Tiny microchips make big difference in reuniting owners and pets: humane society

Emotional reunions between lost dogs and their owners, like a recent meeting in Winnipeg that was four years in the making, would happen more often if people recognized the benefits of embedding a microchip, advocates say.

Winnipeg Humane Society says reunion between Thunder Bay man, dog lost for 4 years shows potential of chips

A reunion between a Thunder Bay, Ont., man and his lost dog was made possible because of a microchip embedded in the dog. The Winnipeg Humane Society hopes more people consider paying for the tiny gadget in their dog or cat. (Justin Fraser/CBC)

Emotional reunions between lost dogs and their owners, like a recent meeting in Winnipeg that was four years in the making, would happen more often if people recognized the benefits of embedding a microchip, advocates say.

The head of the Winnipeg Humane Society says 80 per cent of people who adopt a pet from the shelter decline a microchip — a tiny embedded radio-frequency identification (RFID) device that includes contact information, and can be scanned to help find a pet's owner.

"The majority of those who are adopting [pets] say, 'Well, they have a tattoo. Why spend another $30 on a microchip?'" humane society CEO Javier Schwersensky told CBC Manitoba's Information Radio host Marcy Markusa.

Pet ID tattoos can fade, he said, but an emotional reunion in Winnipeg demonstrates how a microchip can help recover a lost animal.

Mike Pals, from Thunder Bay, Ont., thought his best friend, Jack, had been taken from his father's home, or maybe killed, when the dog disappeared in 2015. 

Plas thought he'd never see Jack again, until an animal hospital in Winnipeg called him last week and said his dog had been found, some 600 kilometres away. The shelter got Plas's contact information from a microchip — the size of a grain of rice — implanted in Jack.

More than two million people have watched a video of the reunion on Facebook. 

Reunited with lost dog after 4 years

2 years ago
Duration 2:05
Jack the dog was literally a man's best friend, and when he went missing nearly four years ago, his owner never thought he'd see him again. 2:05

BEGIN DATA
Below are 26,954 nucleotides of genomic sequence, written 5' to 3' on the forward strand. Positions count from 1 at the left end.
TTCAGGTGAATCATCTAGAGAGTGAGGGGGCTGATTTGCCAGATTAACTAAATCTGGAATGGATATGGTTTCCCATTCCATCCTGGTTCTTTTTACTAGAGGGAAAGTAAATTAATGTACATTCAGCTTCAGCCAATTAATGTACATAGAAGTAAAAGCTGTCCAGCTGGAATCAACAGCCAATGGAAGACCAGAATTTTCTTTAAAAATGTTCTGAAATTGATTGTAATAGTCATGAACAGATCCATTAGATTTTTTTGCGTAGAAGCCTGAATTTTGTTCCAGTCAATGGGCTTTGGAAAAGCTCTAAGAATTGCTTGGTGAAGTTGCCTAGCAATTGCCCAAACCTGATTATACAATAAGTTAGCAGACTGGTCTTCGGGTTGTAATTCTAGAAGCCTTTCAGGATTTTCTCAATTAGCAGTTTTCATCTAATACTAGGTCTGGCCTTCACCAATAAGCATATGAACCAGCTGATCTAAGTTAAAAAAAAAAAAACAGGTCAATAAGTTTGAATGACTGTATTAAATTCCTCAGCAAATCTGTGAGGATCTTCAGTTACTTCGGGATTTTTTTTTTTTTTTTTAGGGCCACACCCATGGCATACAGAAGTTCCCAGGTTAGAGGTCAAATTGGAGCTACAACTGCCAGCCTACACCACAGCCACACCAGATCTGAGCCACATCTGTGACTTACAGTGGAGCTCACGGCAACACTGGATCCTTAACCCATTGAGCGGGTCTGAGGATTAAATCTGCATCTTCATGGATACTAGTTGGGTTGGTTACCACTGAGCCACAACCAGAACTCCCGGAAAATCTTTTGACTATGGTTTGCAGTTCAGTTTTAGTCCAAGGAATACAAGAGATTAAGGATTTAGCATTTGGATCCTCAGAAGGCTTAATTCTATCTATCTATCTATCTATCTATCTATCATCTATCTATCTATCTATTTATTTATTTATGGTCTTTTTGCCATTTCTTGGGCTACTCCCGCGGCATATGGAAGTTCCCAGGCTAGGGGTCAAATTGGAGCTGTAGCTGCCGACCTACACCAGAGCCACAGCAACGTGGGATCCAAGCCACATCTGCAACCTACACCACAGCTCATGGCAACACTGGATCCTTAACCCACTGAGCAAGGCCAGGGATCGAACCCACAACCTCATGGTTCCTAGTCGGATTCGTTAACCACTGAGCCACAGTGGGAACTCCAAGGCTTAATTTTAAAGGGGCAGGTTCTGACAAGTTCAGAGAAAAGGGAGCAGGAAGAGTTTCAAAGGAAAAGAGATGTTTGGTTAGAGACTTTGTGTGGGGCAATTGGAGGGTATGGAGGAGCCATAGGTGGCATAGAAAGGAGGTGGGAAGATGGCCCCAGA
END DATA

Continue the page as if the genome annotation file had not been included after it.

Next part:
Schwersensky said some adoptees who turn down microchips are worried their pet will develop a skin condition, but he likened it to other safe procedures, like an ear piercing. The chips are implanted using an injection between a dog or cat's shoulder blades.

In the United Kingdom, it is mandatory to fit all dogs with a microchip. But the device is nowhere near as ubiquitous in Winnipeg, he said.

"Every 100 [stray] animals that come [in], maybe one may have that information," Schwersensky said.

A lasting search tool

"The chances of reunion are way higher when you do have a microchip or a licence, but if an animal lost a licence tag somewhere, the microchip will always be with that animal."

The humane society comes across 10-12 strays every day, and helps facilitate two or three reunions between missing pets and their owners daily. Schwersensky suggested more reunions would happen if microchips were more widely used.

Dr. Raymond Reboja, one of the veterinarians at Centennial Animal Hospital, saw the Sept. 21 reunion at the hospital between Plas and Jack for himself.

Mike Plas and his dog Jack were reunited last Saturday in Winnipeg after nearly four years apart. (Mackenzie Cutler/Facebook)

"I would have to say it's one of the most surreal moments in my career so far," he said. "I couldn't imagine having a lost dog for four years myself."

Reboja said the story of the reunion has already encouraged a number of people to call his clinic to ask about the procedure. He says they're usually convinced about the benefits of a microchip once they hear about it.

"Hopefully we would have some more success stories like this in the future," he said.


Ian Froese


Ian Froese is a reporter with CBC Manitoba. He has previously worked for newspapers in Brandon and Steinbach. Story idea? Email:


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